Sprinters will prefer the direct ride of the 404s over softer feeling wheels like Mavic Kysiriums and Spinergys. They’ll get to the final 200 metres quicker too, because the 404s are noticeably fast in a straight line. Kick out of the saddle and they stay straight, which is both reassuring and efficient.

The finish to the stickers on the pair I had wasn’t great, although the build quality of the rims underneath is perhaps the best on the market. The hubs look really trick but there were some issues with play and an intermittent, and somewhat alarming, crack from the freehub – we suspect that this is the pawls engaging inside the cassette carrier. Then the spoke tension irregularities (which I sorted) added to a feeling that they could be better built by a good wheelbuilder, on your own choice of hub. Fortunately Zipp do allow a rim only deal so you could do this. I’d get A pair of Royce hubs and build with Sapim or DT aero spokes it would cost more, but I think it would be money well spent – I may well do this, for comparison reasons only, you understand…

Conclusion
I really like the ride that the Zipps provide. They are smooth, stable and predictable – which is unlike previous deep section wheels I’ve used (Spinergy, Mavic, Campagnolo Shamal & Bora, Rolf and Bontrager) Best of all they allow a fair amount of ‘bike abuse’ in the sprint, without any annoying wheel slap. If you already like the ride and look of a deep section wheel you’ll really like these wheels and once I’d got them sorted out mechanically I was suitably impressed.

But although they ride well Zipp wheels still suffer with some long-term service issues, it’s mainly due to overuse and abuse, but I did have to re-tension the spokes after the first few rides and rebuild both hubs after a few rainstorms, and I’m hardly Super Mario. I’ve heard similar stories from a couple of mechanics who’ve had to do the same. So if you’re heavy on equipment or abuse your bike you may want to consider saving the 404 for racing only – not for clocking up winter miles.

For £800 a set, these things shouldn’t be a problem, hence the value for money score.

Should riding on such a wheel be saved for competition only? I think so, partly because Zipp do make a very good, but delicate, lightweight wheel. It’s much lighter than Campagnolo’s excellent and highly serviceable Shamal – which is sadly no longer made. Maybe they could team up? A big plus is that the 404 is the closest thing since the Shamal to a ‘consumer available’ pro-level deep rim wheelset, it’s actually a lot better. I’d have a set of tubular wheels for those special dry race days only, you’ll struggle to find a lighter weight deep section wheel for time trialling or ‘breaking away’ for well under a grand.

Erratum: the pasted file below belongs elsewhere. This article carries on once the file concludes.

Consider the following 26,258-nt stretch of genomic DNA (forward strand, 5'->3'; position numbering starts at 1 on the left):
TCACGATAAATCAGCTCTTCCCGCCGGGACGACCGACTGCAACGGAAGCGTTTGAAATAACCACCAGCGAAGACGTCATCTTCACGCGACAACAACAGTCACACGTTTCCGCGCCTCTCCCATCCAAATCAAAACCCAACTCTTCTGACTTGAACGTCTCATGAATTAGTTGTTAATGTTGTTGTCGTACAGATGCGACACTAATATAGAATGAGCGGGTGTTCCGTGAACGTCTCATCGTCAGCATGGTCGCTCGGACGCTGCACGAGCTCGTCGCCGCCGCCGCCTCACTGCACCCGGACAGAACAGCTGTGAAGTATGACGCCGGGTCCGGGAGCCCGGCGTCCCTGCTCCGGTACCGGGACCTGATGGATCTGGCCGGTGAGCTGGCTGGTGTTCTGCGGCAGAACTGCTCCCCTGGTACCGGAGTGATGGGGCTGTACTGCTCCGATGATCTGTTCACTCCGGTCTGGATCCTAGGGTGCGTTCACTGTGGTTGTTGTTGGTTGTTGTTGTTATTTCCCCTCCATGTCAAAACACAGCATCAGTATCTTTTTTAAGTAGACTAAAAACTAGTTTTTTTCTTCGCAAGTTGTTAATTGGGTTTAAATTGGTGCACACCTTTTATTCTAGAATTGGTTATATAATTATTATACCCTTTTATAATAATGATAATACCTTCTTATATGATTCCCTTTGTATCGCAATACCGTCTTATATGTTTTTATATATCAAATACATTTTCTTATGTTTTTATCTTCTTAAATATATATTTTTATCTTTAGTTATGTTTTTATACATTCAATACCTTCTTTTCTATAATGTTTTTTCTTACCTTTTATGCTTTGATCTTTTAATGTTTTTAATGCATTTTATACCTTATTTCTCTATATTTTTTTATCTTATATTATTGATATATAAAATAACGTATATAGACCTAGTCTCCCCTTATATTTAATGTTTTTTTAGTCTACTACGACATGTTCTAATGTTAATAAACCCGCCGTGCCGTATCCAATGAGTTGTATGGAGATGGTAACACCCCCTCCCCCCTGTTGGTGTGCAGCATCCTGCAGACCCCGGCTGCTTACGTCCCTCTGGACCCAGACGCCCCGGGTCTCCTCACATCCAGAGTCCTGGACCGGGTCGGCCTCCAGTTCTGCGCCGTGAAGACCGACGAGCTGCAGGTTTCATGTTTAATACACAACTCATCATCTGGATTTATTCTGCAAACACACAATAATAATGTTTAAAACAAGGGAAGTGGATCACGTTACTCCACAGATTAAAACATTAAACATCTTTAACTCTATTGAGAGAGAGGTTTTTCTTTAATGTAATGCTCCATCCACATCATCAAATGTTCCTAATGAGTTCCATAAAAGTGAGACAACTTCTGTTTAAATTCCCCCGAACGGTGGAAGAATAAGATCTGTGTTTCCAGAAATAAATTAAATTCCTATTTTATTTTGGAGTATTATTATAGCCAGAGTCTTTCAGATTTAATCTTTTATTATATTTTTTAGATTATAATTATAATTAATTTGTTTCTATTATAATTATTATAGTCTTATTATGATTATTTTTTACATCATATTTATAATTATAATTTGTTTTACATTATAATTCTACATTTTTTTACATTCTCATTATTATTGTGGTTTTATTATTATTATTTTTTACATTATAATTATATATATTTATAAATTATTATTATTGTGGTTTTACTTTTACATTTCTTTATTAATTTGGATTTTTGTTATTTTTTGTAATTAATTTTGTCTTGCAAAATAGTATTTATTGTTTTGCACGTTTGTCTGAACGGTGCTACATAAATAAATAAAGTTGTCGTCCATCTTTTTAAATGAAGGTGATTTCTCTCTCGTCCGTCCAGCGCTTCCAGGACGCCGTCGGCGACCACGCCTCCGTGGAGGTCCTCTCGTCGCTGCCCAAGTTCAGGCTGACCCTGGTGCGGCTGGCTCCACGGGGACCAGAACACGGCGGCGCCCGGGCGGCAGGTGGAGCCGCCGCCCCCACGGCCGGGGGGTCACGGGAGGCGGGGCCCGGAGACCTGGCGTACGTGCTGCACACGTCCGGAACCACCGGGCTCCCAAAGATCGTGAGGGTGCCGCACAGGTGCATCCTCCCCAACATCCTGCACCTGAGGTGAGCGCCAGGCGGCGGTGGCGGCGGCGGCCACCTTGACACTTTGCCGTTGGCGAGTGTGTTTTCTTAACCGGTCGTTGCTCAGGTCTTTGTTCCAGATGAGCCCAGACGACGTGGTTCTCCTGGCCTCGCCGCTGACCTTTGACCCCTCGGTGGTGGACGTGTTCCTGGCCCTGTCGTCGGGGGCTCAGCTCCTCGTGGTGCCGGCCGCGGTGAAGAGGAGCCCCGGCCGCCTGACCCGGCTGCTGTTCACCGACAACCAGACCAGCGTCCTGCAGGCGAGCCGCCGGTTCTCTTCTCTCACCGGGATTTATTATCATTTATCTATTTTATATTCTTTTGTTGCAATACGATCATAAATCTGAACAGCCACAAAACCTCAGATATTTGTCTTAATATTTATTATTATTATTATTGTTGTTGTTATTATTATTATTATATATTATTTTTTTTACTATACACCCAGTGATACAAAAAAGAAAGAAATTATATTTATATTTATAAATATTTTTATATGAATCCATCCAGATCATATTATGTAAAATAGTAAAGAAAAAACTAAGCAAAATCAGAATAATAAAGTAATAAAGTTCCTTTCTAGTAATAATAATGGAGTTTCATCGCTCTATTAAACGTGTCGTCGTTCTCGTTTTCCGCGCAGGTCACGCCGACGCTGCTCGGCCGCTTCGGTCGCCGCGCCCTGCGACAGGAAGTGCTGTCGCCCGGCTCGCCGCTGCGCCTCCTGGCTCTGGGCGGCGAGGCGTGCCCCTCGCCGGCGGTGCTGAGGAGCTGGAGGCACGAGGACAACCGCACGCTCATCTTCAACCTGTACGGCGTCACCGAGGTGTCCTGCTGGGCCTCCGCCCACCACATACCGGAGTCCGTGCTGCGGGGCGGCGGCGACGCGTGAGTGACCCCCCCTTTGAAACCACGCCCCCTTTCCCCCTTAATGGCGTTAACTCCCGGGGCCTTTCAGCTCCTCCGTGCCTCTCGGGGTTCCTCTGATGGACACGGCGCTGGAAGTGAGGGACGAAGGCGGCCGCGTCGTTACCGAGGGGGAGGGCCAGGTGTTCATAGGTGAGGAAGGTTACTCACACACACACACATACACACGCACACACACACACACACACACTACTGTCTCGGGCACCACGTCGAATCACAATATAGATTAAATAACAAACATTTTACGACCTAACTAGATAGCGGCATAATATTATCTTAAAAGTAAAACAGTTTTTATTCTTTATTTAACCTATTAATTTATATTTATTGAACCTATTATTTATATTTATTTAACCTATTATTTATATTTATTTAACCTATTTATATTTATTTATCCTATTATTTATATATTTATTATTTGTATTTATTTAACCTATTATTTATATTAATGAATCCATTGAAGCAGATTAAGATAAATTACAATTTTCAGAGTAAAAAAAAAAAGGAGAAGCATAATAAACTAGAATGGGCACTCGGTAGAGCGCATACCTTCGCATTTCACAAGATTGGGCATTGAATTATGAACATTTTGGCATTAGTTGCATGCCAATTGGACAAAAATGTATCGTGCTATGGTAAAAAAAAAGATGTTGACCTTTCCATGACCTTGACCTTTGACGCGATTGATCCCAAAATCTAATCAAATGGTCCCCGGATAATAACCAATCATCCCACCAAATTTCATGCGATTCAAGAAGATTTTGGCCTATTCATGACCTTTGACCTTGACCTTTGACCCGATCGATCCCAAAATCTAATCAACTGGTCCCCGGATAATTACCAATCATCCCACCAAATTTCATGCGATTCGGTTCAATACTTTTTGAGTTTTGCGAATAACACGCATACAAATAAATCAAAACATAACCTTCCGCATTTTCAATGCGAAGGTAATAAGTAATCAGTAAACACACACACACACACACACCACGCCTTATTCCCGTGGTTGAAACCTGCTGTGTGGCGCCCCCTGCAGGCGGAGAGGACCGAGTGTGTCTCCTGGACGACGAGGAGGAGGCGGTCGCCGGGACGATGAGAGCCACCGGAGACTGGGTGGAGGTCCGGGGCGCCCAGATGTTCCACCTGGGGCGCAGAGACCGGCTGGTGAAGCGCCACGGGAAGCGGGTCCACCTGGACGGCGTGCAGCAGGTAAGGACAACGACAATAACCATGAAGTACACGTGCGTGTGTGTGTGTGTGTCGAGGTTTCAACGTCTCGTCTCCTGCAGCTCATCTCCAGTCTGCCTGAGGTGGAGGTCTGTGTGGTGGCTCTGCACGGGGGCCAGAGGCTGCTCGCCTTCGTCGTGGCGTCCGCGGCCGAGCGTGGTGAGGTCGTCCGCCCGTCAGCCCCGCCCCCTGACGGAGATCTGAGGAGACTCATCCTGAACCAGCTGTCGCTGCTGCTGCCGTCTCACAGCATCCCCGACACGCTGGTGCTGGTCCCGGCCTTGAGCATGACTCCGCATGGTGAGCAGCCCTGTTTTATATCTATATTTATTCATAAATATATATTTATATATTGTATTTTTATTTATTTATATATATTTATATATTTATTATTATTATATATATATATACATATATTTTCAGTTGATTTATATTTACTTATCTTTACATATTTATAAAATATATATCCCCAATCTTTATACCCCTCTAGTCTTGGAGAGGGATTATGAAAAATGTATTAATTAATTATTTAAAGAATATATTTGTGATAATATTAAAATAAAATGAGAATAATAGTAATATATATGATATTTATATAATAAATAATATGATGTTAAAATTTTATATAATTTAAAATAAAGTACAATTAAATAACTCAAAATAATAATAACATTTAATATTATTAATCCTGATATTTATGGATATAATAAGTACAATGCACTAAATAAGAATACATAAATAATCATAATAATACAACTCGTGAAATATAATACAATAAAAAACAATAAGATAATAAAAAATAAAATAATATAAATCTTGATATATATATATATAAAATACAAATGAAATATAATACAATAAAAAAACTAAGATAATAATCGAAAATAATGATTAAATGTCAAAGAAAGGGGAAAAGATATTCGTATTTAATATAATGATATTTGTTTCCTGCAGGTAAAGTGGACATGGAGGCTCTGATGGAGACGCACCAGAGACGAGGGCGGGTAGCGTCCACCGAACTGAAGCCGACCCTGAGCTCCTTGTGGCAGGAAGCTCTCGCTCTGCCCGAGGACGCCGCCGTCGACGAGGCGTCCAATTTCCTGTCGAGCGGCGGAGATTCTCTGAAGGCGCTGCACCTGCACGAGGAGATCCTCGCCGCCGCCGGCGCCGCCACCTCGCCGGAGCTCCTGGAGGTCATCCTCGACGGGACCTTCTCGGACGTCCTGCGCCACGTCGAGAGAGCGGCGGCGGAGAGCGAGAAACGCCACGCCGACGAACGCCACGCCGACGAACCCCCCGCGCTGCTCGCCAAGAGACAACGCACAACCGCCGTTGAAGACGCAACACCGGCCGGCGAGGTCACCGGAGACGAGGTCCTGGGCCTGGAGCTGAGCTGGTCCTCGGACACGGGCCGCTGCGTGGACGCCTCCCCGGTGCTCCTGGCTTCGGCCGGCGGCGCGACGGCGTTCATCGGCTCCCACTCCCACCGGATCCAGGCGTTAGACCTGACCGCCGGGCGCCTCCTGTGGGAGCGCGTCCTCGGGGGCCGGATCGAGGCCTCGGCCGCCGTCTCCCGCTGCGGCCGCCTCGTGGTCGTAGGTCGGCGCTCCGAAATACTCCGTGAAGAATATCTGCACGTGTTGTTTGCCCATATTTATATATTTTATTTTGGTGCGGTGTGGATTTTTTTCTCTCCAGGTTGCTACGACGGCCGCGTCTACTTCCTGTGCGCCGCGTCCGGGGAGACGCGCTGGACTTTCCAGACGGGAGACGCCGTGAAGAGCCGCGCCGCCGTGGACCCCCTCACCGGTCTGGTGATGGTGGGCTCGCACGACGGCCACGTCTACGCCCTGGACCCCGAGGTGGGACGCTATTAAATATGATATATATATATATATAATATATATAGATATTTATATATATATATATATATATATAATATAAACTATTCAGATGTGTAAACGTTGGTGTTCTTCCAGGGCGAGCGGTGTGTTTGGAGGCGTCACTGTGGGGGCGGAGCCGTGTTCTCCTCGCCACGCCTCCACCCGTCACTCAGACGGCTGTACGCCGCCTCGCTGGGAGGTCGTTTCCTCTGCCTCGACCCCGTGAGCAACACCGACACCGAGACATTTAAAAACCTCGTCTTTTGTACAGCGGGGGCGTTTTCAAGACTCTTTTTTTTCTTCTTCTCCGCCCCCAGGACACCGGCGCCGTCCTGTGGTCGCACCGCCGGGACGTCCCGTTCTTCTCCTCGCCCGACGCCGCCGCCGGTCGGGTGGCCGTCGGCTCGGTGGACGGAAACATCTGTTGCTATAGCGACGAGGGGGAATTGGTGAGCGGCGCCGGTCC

Prices: Front:£399 Rear £449 pair £799 rim only £279
weights (less cassettes, tyres, tubes and QRs):
• 404 clinchers (high pressure tyres) – 1712g
• 404 tubular tyre – 1292g
• Z4 (super-light pro model – price £1995 a set tubs only) – 1270g

Website link – for full spec. go to Zipp.com

More information UK e-mail

Or call: 07050 390 490



trick looking hub

carbon dust covers

They look the part

alloy nipples save weight

dis-coloured sticker

58mm deep rims

rim dimples for aero advantage

Rear hub with fin style spoke holes

and crossed drive side spokes

Share

Newsletter Terms & Conditions

Please enter your email so we can keep you updated with news, features and the latest offers. If you are not interested you can unsubscribe at any time. We will never sell your data and you'll only get messages from us and our partners whose products and services we think you'll enjoy.

Read our full Privacy Policy as well as Terms & Conditions.

production